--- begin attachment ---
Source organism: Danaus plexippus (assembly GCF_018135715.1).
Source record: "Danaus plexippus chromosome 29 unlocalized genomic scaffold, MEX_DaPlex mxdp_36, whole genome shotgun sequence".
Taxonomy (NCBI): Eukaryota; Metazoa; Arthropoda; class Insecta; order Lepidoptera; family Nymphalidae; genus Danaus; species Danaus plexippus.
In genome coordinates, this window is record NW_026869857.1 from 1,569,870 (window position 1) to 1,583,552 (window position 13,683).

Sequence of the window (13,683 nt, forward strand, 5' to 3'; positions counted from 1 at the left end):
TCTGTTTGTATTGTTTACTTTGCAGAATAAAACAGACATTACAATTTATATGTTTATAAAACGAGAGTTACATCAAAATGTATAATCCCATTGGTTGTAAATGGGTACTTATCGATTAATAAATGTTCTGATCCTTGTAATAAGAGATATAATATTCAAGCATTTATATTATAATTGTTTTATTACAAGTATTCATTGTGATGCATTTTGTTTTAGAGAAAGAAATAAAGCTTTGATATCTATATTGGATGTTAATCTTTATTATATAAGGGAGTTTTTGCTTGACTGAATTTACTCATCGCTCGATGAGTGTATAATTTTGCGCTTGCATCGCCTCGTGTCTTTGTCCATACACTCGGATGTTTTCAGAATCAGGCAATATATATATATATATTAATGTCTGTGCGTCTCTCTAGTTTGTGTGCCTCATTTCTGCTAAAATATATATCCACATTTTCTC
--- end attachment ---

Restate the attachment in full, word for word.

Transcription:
Source organism: Danaus plexippus (assembly GCF_018135715.1).
Source record: "Danaus plexippus chromosome 29 unlocalized genomic scaffold, MEX_DaPlex mxdp_36, whole genome shotgun sequence".
Taxonomy (NCBI): Eukaryota; Metazoa; Arthropoda; class Insecta; order Lepidoptera; family Nymphalidae; genus Danaus; species Danaus plexippus.
In genome coordinates, this window is record NW_026869857.1 from 1,569,870 (window position 1) to 1,583,552 (window position 13,683).

Sequence of the window (13,683 nt, forward strand, 5' to 3'; positions counted from 1 at the left end):
TCTGTTTGTATTGTTTACTTTGCAGAATAAAACAGACATTACAATTTATATGTTTATAAAACGAGAGTTACATCAAAATGTATAATCCCATTGGTTGTAAATGGGTACTTATCGATTAATAAATGTTCTGATCCTTGTAATAAGAGATATAATATTCAAGCATTTATATTATAATTGTTTTATTACAAGTATTCATTGTGATGCATTTTGTTTTAGAGAAAGAAATAAAGCTTTGATATCTATATTGGATGTTAATCTTTATTATATAAGGGAGTTTTTGCTTGACTGAATTTACTCATCGCTCGATGAGTGTATAATTTTGCGCTTGCATCGCCTCGTGTCTTTGTCCATACACTCGGATGTTTTCAGAATCAGGCAATATATATATATATATTAATGTCTGTGCGTCTCTCTAGTTTGTGTGCCTCATTTCTGCTAAAATATATATCCACATTTTCTC